Download our popular hiking and biking guides!

Trail guides that get you to places you’ve dreamed of.

As the makers of Guthook Guides, Bikepacking Guides, and Cyclewayz, we help you navigate the most popular trails around the world on your smartphone. Our hiking guides and biking guides work completely offline. Let Guthook guide your next adventure!

Showers Lake Vista, Tahoe Rim Trail
Photo courtesy of the Tahoe Rim Trail Association
A lake reflects a nearby wildflower meadow and trees.
Showers Lake Vista, Tahoe Rim Trail
Photo courtesy of the Tahoe Rim Trail Association

Trail guides that get you to places you’ve dreamed of.

As the makers of Guthook Guides, Bikepacking Guides, and Cyclewayz, we help you navigate the most popular trails around the world on your smartphone. Our hiking guides and biking guides work completely offline. Let Guthook guide your next adventure!

Download our popular hiking and biking guides!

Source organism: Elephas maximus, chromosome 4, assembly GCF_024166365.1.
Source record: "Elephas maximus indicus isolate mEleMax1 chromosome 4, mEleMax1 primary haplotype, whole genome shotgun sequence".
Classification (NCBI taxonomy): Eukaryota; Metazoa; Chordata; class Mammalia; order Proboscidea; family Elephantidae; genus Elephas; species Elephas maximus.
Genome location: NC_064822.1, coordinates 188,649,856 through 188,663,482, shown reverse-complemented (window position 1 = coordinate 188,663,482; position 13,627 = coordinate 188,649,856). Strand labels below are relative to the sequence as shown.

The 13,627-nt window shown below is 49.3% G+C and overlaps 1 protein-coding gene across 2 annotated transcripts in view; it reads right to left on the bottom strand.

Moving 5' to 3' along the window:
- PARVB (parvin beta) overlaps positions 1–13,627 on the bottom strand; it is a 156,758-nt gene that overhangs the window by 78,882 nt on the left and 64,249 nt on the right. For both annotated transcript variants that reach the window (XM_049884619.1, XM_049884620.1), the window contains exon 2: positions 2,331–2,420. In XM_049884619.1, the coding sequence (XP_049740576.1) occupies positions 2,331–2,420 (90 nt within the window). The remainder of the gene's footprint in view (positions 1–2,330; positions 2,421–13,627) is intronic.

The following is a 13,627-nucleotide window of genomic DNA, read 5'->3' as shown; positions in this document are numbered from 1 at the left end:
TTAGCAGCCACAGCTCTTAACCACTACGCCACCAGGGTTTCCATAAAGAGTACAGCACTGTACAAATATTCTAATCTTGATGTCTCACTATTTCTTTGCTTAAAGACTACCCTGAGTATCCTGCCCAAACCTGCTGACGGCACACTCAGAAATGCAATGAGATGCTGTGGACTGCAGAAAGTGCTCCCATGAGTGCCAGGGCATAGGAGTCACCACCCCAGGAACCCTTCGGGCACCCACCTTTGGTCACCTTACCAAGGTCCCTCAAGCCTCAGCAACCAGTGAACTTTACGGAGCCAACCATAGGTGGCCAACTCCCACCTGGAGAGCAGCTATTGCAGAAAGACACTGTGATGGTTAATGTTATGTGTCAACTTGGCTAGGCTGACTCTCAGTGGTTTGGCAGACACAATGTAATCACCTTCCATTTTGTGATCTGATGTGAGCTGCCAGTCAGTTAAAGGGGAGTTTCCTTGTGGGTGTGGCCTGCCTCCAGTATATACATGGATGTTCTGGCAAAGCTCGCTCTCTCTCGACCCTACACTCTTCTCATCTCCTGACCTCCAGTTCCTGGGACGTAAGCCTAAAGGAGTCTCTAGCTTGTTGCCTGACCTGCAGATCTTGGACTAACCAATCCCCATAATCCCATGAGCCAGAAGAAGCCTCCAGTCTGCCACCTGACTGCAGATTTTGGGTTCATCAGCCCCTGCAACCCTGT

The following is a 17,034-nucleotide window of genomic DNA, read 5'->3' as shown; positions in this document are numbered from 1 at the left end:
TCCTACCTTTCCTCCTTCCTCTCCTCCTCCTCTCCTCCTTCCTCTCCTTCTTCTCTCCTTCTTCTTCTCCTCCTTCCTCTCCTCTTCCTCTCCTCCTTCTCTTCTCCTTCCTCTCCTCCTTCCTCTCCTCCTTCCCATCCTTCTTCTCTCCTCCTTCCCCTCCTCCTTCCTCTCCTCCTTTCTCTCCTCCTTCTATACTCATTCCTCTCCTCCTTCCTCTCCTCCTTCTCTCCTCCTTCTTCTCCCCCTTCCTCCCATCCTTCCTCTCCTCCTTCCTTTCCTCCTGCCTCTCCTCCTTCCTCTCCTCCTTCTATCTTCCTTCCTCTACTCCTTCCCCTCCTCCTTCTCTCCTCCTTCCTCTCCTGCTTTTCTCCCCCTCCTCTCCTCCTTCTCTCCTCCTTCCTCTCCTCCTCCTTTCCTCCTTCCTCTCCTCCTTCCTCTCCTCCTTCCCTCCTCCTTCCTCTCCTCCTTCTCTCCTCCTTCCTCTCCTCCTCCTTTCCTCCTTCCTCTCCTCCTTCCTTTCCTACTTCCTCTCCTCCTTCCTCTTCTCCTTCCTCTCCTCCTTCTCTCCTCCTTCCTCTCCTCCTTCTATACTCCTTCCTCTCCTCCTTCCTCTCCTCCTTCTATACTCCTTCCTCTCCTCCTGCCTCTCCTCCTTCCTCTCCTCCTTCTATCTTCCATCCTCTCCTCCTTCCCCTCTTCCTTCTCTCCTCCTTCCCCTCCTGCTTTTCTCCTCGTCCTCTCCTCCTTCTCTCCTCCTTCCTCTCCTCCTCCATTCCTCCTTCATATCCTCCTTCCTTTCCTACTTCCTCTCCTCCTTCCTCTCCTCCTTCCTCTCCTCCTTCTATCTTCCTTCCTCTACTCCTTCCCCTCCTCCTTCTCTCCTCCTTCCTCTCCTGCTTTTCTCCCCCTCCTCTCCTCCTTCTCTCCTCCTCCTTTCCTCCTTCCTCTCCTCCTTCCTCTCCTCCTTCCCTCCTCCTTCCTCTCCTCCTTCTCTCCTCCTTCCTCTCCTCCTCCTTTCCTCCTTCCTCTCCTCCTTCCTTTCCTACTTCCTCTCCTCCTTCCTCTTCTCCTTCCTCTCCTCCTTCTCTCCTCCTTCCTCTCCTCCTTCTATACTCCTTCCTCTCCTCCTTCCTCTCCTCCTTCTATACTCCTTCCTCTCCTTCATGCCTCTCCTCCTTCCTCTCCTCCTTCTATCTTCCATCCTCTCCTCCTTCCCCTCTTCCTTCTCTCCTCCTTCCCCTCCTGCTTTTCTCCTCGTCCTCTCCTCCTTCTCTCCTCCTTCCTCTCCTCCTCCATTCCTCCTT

About the Author

Paul Bodnar

Paul has always liked hiking and thru-hiked the Pacific Crest Trail in 1997 after college. After years of working in chemistry, he wanted to create a career involving the outdoors, so he hiked the Pacific Crest Trail again in 2010 to do research for his guide book Pocket PCT. He realized that creating a smartphone app for navigating the outdoors would make it easier to keep the data current and provide a better way to navigate. While hiking with Ryan (aka Guthook) in 2010, they decided to work together to create the first comprehensive smartphone guide for the Pacific Crest Trail. Now with the help of a team of great people they have created over 50 guides for trails around the world.